Hostopi Hoci provides a temporary sober respite house and supportive services for Ho-Chunk enrolled women. The living space located near Black River Falls officially opened their doors to guests on June 3, and is the first of its kind in Wisconsin.
“(Hostopi Hoci is) the first respite sober living in Wisconsin. You’re coming here for a short time before you can get into treatment. That’s what makes it different than other sober living houses,” said Paula Jolly from DarJune Foundation, Inc.
The facility offers a safe, positive place for Ho-Chunk women who are going through the intake process with the Ho-Chunk Nation’s Behavioral Health and are waiting on a bed from a treatment center or are an active addiction seeking remission.
Hostopi Hoci, meaning good gathering house, is open 24 hours a day, seven days a week.
Recovery coaches and volunteers staff the house. Tasha King is the house manager, and staff includes Sara White Eagle, Henrietta Funmaker, and LaVerda Richter. Jesse Mann manages DarJune invoices. Shanna Harrison is a worker through the Department of Labor, and is working towards becoming a recovery coach.
“Right now we have two different types of guests,” said Tasha King. “One is on her way to treatment and she is still going through the steps.
“Our other guest has been in treatment too many times. There is a certain amount of times Behavioral Health is willing to pay for you to go. The CEO allows her to stay because it’s technically up to DarJune because we are contracted out through them right now.”
DarJune Foundation, Inc. is a non-profit out of Green Bay and has a one year contract with the Ho-Chunk Nation to get the program up and running. After the year is over, the Nation will decide if they will take over.
“We are kind of just a contractor and come every week to do face to face, phone calls, emails, and work out all of the bugs,” says DarJune Housing Supervisor and Certified Recovery Coach, Paula Jolly.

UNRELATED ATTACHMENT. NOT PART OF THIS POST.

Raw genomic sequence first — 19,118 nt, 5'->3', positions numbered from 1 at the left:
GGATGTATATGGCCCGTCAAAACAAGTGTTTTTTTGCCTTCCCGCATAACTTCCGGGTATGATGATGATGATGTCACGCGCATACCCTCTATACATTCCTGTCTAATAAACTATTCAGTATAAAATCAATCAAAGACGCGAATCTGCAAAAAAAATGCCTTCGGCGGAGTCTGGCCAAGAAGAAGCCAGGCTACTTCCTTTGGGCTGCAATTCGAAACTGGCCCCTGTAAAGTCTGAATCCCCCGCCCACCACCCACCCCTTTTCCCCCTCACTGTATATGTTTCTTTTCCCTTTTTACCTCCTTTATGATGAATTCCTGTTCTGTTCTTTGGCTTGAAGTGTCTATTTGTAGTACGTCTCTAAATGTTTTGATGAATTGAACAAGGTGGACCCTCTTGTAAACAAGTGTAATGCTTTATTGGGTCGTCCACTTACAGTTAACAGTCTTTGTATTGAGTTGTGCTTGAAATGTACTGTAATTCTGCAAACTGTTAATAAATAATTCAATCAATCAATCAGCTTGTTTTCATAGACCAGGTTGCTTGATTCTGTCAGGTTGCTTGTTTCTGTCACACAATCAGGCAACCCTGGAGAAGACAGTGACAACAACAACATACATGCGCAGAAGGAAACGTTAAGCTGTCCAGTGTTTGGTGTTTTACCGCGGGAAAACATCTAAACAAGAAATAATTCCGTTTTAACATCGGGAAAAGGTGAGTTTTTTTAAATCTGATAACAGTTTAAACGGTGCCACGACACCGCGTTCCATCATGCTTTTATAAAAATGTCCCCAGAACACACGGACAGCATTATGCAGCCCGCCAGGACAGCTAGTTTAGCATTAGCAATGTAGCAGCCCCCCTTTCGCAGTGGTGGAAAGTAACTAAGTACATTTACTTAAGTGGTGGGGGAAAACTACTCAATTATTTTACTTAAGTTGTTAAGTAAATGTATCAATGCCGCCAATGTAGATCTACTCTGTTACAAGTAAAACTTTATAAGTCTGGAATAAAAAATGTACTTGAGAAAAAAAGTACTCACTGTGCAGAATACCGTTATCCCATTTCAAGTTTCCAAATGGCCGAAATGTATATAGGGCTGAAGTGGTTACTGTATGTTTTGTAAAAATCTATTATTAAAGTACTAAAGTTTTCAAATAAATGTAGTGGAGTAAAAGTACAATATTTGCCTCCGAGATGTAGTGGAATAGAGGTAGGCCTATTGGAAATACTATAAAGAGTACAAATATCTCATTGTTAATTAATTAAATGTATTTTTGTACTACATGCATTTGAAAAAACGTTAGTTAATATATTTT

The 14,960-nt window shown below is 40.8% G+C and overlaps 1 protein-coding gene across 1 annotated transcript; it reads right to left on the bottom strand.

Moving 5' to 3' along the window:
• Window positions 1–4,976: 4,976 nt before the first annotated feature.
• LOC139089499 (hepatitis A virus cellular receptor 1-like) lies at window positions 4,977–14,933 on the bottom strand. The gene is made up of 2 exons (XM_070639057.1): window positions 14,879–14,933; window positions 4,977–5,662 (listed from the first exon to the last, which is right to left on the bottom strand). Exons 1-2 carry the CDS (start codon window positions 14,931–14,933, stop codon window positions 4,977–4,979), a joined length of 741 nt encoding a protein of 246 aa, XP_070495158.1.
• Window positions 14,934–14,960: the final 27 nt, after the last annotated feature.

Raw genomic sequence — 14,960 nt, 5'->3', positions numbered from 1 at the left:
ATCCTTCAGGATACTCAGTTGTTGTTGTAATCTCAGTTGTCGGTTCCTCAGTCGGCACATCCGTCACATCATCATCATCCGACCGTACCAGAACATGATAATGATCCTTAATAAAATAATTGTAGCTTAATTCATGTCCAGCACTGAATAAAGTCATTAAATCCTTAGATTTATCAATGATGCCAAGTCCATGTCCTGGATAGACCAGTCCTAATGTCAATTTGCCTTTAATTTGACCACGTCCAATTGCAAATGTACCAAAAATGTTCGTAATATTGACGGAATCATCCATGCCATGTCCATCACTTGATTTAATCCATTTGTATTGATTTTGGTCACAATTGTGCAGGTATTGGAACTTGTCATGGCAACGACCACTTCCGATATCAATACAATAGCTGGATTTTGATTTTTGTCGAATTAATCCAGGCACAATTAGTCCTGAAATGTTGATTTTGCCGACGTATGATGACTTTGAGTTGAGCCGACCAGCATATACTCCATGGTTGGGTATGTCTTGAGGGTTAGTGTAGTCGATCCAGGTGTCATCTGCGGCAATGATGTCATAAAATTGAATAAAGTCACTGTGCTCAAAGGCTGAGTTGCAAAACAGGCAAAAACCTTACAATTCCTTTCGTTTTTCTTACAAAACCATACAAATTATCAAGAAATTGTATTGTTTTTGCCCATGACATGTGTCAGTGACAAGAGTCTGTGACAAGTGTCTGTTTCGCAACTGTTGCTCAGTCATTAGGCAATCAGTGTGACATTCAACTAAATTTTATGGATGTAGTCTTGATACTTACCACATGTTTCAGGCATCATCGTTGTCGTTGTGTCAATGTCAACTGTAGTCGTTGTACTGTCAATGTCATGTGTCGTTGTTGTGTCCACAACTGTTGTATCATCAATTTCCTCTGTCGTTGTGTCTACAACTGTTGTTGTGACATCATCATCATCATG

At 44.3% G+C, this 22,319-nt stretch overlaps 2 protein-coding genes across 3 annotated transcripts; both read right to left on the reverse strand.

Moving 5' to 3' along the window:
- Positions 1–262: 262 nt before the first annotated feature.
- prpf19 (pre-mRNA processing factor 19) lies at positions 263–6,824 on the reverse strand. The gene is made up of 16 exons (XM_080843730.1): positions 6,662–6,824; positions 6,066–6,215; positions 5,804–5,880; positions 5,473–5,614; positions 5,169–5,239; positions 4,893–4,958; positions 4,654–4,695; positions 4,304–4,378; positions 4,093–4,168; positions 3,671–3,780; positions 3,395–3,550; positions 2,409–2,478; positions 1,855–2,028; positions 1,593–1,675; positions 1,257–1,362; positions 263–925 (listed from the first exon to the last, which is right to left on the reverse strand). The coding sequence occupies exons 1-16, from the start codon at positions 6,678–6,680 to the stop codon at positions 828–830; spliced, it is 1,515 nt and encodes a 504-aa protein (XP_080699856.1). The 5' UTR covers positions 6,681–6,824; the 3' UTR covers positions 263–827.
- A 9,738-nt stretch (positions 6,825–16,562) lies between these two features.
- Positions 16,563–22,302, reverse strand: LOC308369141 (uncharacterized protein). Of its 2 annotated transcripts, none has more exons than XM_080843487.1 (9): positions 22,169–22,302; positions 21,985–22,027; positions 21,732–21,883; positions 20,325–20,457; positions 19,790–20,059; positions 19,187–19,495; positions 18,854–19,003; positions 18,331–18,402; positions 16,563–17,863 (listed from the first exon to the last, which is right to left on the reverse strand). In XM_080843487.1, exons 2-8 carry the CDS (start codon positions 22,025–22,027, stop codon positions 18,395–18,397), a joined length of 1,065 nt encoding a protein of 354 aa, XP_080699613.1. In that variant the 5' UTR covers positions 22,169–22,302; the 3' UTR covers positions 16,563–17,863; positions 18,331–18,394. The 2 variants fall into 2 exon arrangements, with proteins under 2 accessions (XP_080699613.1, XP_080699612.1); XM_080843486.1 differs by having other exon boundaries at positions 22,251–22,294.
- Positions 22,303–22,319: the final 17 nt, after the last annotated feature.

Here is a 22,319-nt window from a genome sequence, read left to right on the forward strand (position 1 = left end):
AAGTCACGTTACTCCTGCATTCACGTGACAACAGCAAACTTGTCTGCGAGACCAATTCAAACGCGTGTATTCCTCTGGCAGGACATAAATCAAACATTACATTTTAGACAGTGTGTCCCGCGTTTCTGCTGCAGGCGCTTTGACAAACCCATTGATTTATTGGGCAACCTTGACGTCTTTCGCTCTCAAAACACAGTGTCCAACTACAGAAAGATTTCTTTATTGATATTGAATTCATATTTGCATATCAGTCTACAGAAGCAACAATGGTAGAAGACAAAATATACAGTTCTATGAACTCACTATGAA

Various events took place at W8801 Black Hawk Drive before opening. November 1-3, 2018, an event called ‘A Glimmer of Hope’ took place where community members were welcomed each evening to help support those fighting against addiction. Then on January 11, volunteers gathered to paint the interior of the house. On April 13, Ho-Chunk Nation community members gathered again at Hostopi Hoci for a blessing ceremony.
Now Hostopi Hoci is open to guests and has nine beds available. Current guidelines state guests can stay a maximum of three months.
The staff hosts Women’s Recovery Meetings every Wednesday, 6-7 PM. Sara White Eagle mentions they are looking to host community events and provide activities that families can enjoy together.
Also, staff would welcome an artist to volunteer paint a mural on the living room wall. The wall is two stories in height.
Hostopi Hoci’s mission statement is to provide a safe place to encourage and support recovery by offering fellowship, structure, and positive activities to empower and educate those in recovery.
Sara White Eagle mentioned, “We are always here to talk, too.”
Hostopi Hoci’s phone number is (715) 284-0764.
Staff at Hostopi Hoci guide guests through the treatment admissions process if the guest is uncertain how to begin.
Paula Jolly said she always tells guests, “I am here to walk with you. I am not going to do it for you, but I will give you the tools. You just need to use them.”